System 100 can add electronic associations to any document maintained by the PTO, such as patent applications, issued patents, office actions, information disclosure statements, etc. As shown in FIG. 3, the electronic content, an electronic version of a document, may be associated electronically to any other external reference that is cited. FIG. 3 demonstrates that an office action 180 may be electronically associated to a patent application 184, an issued patent 188, a non-patent reference 182, and other PTO information 186. A non-patent reference 182 would include any of the reference materials 154 discussed previously.
Occasionally electronic content 150 such as a patent application 184, or other patent information 186 may contain references for which no electronic version is readily available. Such a reference could readily be scanned and then optical character recognition software could convert the reference into an electronic version suitable for use in the automated office documentation system 100. The electronic version of the scanned document could be stored in the common location discussed previously, and an appropriate electronic association could be created for the reference.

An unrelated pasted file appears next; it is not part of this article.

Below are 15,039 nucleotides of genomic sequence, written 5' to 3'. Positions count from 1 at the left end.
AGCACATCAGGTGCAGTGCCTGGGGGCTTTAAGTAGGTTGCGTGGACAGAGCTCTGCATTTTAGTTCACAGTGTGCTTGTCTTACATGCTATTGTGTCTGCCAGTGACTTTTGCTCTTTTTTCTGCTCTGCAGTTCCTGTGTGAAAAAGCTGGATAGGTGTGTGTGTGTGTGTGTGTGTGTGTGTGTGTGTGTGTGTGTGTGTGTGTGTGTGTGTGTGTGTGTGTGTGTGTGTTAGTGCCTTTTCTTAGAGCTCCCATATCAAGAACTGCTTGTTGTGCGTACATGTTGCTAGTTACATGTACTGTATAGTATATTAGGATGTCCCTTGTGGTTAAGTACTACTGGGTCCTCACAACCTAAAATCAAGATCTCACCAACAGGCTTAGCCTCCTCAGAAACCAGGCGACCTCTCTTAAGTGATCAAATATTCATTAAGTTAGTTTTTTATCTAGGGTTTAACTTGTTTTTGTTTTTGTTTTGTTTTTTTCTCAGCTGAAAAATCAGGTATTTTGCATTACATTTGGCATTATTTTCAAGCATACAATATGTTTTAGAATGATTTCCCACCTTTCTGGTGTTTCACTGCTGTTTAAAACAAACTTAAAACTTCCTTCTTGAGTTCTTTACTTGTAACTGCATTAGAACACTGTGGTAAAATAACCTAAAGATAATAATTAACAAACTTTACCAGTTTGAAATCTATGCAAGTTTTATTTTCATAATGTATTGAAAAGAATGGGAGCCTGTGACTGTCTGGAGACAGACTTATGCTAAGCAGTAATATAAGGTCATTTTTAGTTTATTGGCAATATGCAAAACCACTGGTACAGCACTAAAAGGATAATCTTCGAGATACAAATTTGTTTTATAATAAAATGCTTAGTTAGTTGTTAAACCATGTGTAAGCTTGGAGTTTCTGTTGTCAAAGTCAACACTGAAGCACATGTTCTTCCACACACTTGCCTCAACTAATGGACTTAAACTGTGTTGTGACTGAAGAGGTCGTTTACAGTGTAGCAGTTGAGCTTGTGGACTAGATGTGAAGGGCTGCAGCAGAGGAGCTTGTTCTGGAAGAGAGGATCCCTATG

As shown in FIG. 4, a newly linked electronic content 175, such as an office action, may be readily viewed in any conventional web browser, in one embodiment. Any external reference, cited within the electronic content 150, may be electronically associated, in the newly created linked electronic content 175, with the appropriate external reference. The system 100 also allows sections of the patent law to be linked as in FIG. 4, via electronic associations to the United States Code, for example. Additionally, the automated patent office documentation system 100 may provide electronic associations to other PTO resources such as PTO classification information, the Manuel of Patent Examining Procedure (MPEP), or any other materials that could be cited in the electronic content 150.
It should be emphasized that the above-described embodiments of the present disclosure, are merely possible examples of implementations, merely set forth for a clear understanding of the principles of the disclosure. Many variations and modifications may be made to the above-described embodiment(s) of the disclosure without departing substantially from the spirit and principles of the disclosure. All such modifications and variations are intended to be included herein within the scope of this disclosure.